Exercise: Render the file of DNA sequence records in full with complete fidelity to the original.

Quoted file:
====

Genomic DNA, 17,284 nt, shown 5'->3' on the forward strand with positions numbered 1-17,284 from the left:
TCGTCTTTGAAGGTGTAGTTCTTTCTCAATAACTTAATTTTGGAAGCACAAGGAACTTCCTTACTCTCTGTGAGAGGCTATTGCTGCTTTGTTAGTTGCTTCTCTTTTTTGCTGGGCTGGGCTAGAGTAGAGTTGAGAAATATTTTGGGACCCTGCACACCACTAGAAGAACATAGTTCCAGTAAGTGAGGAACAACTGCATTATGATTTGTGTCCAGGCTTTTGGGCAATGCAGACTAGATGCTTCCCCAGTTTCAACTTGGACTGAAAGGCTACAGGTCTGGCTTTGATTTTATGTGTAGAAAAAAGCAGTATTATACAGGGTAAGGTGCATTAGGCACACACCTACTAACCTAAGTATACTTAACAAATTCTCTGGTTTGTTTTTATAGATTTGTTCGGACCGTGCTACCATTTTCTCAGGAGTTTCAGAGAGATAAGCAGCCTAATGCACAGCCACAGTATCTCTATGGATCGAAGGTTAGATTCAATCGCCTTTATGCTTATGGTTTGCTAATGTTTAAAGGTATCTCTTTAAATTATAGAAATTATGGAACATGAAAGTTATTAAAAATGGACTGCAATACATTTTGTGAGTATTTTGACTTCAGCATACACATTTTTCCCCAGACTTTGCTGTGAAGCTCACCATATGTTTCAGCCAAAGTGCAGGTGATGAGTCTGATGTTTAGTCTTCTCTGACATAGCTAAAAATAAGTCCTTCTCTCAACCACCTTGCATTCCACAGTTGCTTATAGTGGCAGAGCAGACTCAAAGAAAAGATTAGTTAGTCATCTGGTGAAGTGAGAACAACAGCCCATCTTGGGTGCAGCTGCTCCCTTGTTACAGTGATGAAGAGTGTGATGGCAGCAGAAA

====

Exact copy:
Genomic DNA, 17,284 nt, shown 5'->3' on the forward strand with positions numbered 1-17,284 from the left:
TCGTCTTTGAAGGTGTAGTTCTTTCTCAATAACTTAATTTTGGAAGCACAAGGAACTTCCTTACTCTCTGTGAGAGGCTATTGCTGCTTTGTTAGTTGCTTCTCTTTTTTGCTGGGCTGGGCTAGAGTAGAGTTGAGAAATATTTTGGGACCCTGCACACCACTAGAAGAACATAGTTCCAGTAAGTGAGGAACAACTGCATTATGATTTGTGTCCAGGCTTTTGGGCAATGCAGACTAGATGCTTCCCCAGTTTCAACTTGGACTGAAAGGCTACAGGTCTGGCTTTGATTTTATGTGTAGAAAAAAGCAGTATTATACAGGGTAAGGTGCATTAGGCACACACCTACTAACCTAAGTATACTTAACAAATTCTCTGGTTTGTTTTTATAGATTTGTTCGGACCGTGCTACCATTTTCTCAGGAGTTTCAGAGAGATAAGCAGCCTAATGCACAGCCACAGTATCTCTATGGATCGAAGGTTAGATTCAATCGCCTTTATGCTTATGGTTTGCTAATGTTTAAAGGTATCTCTTTAAATTATAGAAATTATGGAACATGAAAGTTATTAAAAATGGACTGCAATACATTTTGTGAGTATTTTGACTTCAGCATACACATTTTTCCCCAGACTTTGCTGTGAAGCTCACCATATGTTTCAGCCAAAGTGCAGGTGATGAGTCTGATGTTTAGTCTTCTCTGACATAGCTAAAAATAAGTCCTTCTCTCAACCACCTTGCATTCCACAGTTGCTTATAGTGGCAGAGCAGACTCAAAGAAAAGATTAGTTAGTCATCTGGTGAAGTGAGAACAACAGCCCATCTTGGGTGCAGCTGCTCCCTTGTTACAGTGATGAAGAGTGTGATGGCAGCAGAAA